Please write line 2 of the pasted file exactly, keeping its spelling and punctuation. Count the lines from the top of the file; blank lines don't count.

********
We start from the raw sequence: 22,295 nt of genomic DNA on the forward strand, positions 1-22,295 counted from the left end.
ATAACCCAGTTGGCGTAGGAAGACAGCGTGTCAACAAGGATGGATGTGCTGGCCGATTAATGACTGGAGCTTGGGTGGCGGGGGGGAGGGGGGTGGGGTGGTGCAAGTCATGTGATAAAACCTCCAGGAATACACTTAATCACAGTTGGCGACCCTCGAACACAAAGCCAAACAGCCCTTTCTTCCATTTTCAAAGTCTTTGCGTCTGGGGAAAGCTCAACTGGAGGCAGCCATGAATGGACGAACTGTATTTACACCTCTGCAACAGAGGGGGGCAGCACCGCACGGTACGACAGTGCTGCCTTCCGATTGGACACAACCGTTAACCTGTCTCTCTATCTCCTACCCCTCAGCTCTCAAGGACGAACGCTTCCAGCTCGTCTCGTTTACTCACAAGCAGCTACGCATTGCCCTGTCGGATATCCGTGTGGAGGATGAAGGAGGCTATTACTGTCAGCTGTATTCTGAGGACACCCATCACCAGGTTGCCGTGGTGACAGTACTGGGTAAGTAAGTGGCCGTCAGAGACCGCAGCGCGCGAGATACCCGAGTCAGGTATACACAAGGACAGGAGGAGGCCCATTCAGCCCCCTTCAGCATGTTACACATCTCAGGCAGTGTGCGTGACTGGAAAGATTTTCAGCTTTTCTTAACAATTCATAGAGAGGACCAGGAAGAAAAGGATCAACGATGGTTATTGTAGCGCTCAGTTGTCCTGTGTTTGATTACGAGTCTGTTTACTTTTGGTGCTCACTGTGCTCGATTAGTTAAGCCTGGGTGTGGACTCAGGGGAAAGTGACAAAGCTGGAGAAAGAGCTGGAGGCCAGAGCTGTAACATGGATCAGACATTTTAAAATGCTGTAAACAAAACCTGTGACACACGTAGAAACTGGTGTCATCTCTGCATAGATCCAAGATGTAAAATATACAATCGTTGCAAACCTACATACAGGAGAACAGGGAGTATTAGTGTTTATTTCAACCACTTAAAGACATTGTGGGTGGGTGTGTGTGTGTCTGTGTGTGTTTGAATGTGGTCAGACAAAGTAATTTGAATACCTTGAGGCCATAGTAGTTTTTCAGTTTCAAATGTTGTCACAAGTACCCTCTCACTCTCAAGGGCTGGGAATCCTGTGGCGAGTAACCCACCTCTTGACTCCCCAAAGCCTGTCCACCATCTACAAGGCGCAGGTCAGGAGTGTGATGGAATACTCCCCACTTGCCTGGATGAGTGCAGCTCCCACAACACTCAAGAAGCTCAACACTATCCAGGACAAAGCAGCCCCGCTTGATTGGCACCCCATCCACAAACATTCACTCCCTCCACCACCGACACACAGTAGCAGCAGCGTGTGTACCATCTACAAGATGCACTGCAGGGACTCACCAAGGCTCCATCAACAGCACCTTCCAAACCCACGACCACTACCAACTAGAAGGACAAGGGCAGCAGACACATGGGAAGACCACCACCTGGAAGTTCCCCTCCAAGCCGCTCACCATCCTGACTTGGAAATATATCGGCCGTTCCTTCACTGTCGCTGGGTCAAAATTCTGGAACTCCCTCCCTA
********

ATAACCCAGTTGGCGTAGGAAGACAGCGTGTCAACAAGGATGGATGTGCTGGCCGATTAATGACTGGAGCTTGGGTGGCGGGGGGGAGGGGGGTGGGGTGGTGCAAGTCATGTGATAAAACCTCCAGGAATACACTTAATCACAGTTGGCGACCCTCGAACACAAAGCCAAACAGCCCTTTCTTCCATTTTCAAAGTCTTTGCGTCTGGGGAAAGCTCAACTGGAGGCAGCCATGAATGGACGAACTGTATTTACACCTCTGCAACAGAGGGGGGCAGCACCGCACGGTACGACAGTGCTGCCTTCCGATTGGACACAACCGTTAACCTGTCTCTCTATCTCCTACCCCTCAGCTCTCAAGGACGAACGCTTCCAGCTCGTCTCGTTTACTCACAAGCAGCTACGCATTGCCCTGTCGGATATCCGTGTGGAGGATGAAGGAGGCTATTACTGTCAGCTGTATTCTGAGGACACCCATCACCAGGTTGCCGTGGTGACAGTACTGGGTAAGTAAGTGGCCGTCAGAGACCGCAGCGCGCGAGATACCCGAGTCAGGTATACACAAGGACAGGAGGAGGCCCATTCAGCCCCCTTCAGCATGTTACACATCTCAGGCAGTGTGCGTGACTGGAAAGATTTTCAGCTTTTCTTAACAATTCATAGAGAGGACCAGGAAGAAAAGGATCAACGATGGTTATTGTAGCGCTCAGTTGTCCTGTGTTTGATTACGAGTCTGTTTACTTTTGGTGCTCACTGTGCTCGATTAGTTAAGCCTGGGTGTGGACTCAGGGGAAAGTGACAAAGCTGGAGAAAGAGCTGGAGGCCAGAGCTGTAACATGGATCAGACATTTTAAAATGCTGTAAACAAAACCTGTGACACACGTAGAAACTGGTGTCATCTCTGCATAGATCCAAGATGTAAAATATACAATCGTTGCAAACCTACATACAGGAGAACAGGGAGTATTAGTGTTTATTTCAACCACTTAAAGACATTGTGGGTGGGTGTGTGTGTGTCTGTGTGTGTTTGAATGTGGTCAGACAAAGTAATTTGAATACCTTGAGGCCATAGTAGTTTTTCAGTTTCAAATGTTGTCACAAGTACCCTCTCACTCTCAAGGGCTGGGAATCCTGTGGCGAGTAACCCACCTCTTGACTCCCCAAAGCCTGTCCACCATCTACAAGGCGCAGGTCAGGAGTGTGATGGAATACTCCCCACTTGCCTGGATGAGTGCAGCTCCCACAACACTCAAGAAGCTCAACACTATCCAGGACAAAGCAGCCCCGCTTGATTGGCACCCCATCCACAAACATTCACTCCCTCCACCACCGACACACAGTAGCAGCAGCGTGTGTACCATCTACAAGATGCACTGCAGGGACTCACCAAGGCTCCATCAACAGCACCTTCCAAACCCACGACCACTACCAACTAGAAGGACAAGGGCAGCAGACACATGGGAAGACCACCACCTGGAAGTTCCCCTCCAAGCCGCTCACCATCCTGACTTGGAAATATATCGGCCGTTCCTTCACTGTCGCTGGGTCAAAATTCTGGAACTCCCTCCCTA